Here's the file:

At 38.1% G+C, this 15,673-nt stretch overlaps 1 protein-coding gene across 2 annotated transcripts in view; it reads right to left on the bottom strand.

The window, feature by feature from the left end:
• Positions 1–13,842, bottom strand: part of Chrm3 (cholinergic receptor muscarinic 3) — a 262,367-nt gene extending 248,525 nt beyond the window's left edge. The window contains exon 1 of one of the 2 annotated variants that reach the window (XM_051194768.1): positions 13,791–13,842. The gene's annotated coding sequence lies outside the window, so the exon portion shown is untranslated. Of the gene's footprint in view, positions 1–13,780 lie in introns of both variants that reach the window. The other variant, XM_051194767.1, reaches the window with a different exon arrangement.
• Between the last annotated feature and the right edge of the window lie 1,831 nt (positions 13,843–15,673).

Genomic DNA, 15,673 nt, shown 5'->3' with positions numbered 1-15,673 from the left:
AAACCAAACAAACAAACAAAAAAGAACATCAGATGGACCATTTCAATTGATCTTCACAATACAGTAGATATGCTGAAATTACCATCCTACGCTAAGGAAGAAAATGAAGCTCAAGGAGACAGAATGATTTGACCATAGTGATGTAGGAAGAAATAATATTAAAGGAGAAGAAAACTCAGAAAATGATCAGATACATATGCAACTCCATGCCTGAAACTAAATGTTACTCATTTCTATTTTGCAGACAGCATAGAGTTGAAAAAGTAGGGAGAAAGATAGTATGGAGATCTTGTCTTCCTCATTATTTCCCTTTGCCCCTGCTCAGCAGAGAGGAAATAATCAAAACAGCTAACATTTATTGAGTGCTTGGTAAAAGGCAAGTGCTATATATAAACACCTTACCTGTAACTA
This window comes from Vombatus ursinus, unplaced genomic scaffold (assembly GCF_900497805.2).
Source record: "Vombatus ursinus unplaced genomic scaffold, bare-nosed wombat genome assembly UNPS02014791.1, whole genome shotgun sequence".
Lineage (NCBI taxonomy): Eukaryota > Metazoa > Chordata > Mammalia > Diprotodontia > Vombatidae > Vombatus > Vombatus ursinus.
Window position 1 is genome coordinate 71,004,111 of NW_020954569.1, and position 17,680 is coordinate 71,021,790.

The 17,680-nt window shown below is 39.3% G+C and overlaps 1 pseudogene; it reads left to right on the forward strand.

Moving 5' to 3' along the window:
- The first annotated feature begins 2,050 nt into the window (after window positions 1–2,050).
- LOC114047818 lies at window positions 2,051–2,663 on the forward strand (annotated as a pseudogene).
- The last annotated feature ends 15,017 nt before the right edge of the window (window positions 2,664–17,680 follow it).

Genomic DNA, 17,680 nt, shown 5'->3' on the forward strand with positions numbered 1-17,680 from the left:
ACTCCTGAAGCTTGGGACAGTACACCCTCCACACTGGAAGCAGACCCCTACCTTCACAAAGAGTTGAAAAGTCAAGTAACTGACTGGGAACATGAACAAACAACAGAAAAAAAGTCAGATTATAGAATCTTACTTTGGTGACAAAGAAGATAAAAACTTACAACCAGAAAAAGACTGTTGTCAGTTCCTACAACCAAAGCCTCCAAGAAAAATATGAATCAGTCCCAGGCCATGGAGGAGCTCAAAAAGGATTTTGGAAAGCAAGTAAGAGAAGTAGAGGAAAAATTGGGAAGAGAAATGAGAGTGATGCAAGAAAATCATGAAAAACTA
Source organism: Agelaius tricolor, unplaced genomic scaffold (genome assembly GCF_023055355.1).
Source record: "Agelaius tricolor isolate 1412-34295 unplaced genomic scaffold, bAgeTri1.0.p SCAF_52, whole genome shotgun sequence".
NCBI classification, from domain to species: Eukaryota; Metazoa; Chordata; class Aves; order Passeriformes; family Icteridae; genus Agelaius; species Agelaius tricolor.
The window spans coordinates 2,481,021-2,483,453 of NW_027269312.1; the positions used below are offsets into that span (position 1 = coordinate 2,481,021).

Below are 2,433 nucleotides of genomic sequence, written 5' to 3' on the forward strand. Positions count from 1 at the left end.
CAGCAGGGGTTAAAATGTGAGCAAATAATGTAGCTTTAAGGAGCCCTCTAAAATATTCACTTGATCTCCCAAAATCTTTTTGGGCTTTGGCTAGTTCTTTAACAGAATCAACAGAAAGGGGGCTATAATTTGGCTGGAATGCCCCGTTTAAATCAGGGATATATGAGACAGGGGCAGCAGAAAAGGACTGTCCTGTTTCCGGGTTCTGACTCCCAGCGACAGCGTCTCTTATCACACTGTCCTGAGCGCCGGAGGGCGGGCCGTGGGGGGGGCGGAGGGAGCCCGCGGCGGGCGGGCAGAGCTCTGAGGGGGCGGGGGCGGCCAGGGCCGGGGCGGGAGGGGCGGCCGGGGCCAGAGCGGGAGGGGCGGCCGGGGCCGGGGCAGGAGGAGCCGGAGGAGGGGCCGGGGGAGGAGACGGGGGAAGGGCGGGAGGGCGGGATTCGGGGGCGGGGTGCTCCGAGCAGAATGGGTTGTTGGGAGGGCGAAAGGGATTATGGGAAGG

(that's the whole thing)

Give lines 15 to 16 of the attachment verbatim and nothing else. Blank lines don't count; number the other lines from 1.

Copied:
- The last annotated feature ends 15,017 nt before the right edge of the window (window positions 2,664–17,680 follow it).

Genomic DNA, 17,680 nt, shown 5'->3' on the forward strand with positions numbered 1-17,680 from the left: